Research Seminar 2016-2017

François Tochon

Poetry, Depth, and Displaced Children

I will first present my recovered book of French poetry, “Béryls de l’aube.” Then I will introduce the field of “Deep,” with the creation of a Deep Approach to world languages and cultures, Deep University Press, Deep University International, and the concept of Deep Education at large.  How can Deep Education be of service to language learners, in particular heritage learners and refugee children?  Many multi-generational refugees today experience hate crimes, discrimination and racism.  Identity politics includes citizenship, group belonging, and language: all play out in schools. I am starting an international and comparative study of how language teachers welcome or not and deal with refugee children in Bouches-du-Rhône and Provence, Andalusia, and Wisconsin.  My presentation will be in French.


Tessa Sermet

A Train that Never Stops: The Cyclical and the Linear in Le Transperceneige/Snowpiercer

The presentation will focus on the tension between the cyclical and the linear in the French graphic novel “Le Transperceneige” (1982) and its cinematic adaptation “Snowpiercer” (2013): indeed, the train’s cyclical and never ending journey around the globe is an attempt to maintain an autarkic and totalitarian social system, while the 3rd class passengers’ progression to the front and to the “Sacred Engine” is a disruption of that very system. 


Kristin Phillips-Court

Vasari’s Unforced Error

Drawing on my book, Vasari’s Literary Art, I will offer an exegesis of Raphael’s monumental Parnassus fresco in relation to Vasari’s pseudo-Petrarchan description of it, which creates a narrative stand-still in the Vite (Lives of the Artists, 1550 and 1568).  We know that there is a material discrepancy between the Parnassus as it appears in the Stanza della Segnatura and Vasari’s description of it. Why did Vasari not alter his description between 1550 and 1568?  Scholars generally agree that Vasari relied on Raimondi prints and other aide-memoires for his revision of the Vite. How much access Vasari had to the Vatican rooms after he first viewed the frescoin 1532 remains a point of debate. Nonetheless, the author’s final description (willfully?) conflates aspects of the print and of Raphael’s portrayal. Exercising his prerogative to err, Vasari creates a separate experience that is not analogous to viewing the fresco. I consider how and why Vasari sought to create a Petrarchan pastoral ethos in this passage that is arguably also an aesthetic failure.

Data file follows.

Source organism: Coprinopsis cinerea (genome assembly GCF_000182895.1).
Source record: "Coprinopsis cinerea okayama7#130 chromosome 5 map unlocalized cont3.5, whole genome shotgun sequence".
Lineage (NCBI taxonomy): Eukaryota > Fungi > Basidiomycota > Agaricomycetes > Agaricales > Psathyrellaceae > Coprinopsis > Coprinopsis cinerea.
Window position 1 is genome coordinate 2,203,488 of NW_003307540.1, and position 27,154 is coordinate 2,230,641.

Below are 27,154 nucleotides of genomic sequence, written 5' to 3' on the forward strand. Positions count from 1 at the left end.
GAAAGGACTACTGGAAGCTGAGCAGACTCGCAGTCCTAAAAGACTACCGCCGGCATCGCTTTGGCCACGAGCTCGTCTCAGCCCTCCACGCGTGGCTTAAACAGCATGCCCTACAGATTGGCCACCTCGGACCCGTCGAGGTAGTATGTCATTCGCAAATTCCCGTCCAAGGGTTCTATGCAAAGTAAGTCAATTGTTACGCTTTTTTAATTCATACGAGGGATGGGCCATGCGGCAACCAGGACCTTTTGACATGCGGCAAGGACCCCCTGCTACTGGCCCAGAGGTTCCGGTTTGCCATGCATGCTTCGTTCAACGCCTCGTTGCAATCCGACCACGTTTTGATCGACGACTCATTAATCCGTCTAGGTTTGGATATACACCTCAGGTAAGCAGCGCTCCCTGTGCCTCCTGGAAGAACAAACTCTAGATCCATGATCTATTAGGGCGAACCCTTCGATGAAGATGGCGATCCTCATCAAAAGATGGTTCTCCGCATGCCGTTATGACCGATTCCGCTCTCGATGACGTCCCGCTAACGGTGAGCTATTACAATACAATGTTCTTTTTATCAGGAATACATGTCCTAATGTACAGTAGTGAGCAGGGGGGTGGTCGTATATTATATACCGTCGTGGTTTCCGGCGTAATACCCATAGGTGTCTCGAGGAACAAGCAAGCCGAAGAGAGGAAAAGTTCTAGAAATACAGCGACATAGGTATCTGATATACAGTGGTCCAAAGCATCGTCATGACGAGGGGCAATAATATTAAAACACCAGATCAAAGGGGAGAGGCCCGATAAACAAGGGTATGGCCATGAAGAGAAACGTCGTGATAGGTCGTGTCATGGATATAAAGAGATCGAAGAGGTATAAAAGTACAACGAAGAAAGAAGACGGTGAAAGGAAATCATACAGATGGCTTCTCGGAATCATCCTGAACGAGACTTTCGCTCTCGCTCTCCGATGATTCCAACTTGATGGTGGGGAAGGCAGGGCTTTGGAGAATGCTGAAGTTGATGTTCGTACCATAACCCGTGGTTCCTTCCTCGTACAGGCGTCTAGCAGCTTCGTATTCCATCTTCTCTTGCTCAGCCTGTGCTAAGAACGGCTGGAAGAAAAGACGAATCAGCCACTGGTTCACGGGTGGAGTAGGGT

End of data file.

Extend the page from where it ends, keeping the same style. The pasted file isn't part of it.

This seminar will feature presentations of ongoing scholarly work by the graduate students, academic staff and faculty of the department, and a lively discussion following.  The languages will be English, French and Italian.  Discussion will be held in English.  For further information please contact Ullrich Langer (, Caitlin Schaer ( or Lauren Surovi (